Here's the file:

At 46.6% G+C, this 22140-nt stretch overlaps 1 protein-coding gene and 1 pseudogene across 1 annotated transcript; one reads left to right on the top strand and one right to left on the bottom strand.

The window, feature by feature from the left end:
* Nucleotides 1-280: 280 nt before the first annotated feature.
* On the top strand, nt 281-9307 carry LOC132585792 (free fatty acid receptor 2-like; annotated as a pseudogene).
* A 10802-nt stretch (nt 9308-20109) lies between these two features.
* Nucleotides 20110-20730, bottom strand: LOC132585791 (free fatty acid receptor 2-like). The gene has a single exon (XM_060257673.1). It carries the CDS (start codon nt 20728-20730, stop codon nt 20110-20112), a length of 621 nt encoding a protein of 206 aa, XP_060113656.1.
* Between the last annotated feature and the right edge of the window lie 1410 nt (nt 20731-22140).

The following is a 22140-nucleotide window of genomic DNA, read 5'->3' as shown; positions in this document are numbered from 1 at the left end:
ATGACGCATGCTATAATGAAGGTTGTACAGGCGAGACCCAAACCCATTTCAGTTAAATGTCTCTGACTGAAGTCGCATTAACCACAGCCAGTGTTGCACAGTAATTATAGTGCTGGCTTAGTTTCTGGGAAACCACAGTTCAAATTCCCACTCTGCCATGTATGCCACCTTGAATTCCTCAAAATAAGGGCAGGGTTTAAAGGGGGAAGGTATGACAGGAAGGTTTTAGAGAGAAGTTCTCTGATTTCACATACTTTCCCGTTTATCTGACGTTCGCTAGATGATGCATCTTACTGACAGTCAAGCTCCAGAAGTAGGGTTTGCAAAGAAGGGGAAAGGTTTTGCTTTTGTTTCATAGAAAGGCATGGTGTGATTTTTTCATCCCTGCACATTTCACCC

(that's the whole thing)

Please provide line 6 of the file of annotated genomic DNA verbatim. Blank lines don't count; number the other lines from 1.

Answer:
* Nucleotides 20110-20730, bottom strand: LOC132585791 (free fatty acid receptor 2-like). The gene has a single exon (XM_060257673.1). It carries the CDS (start codon nt 20728-20730, stop codon nt 20110-20112), a length of 621 nt encoding a protein of 206 aa, XP_060113656.1.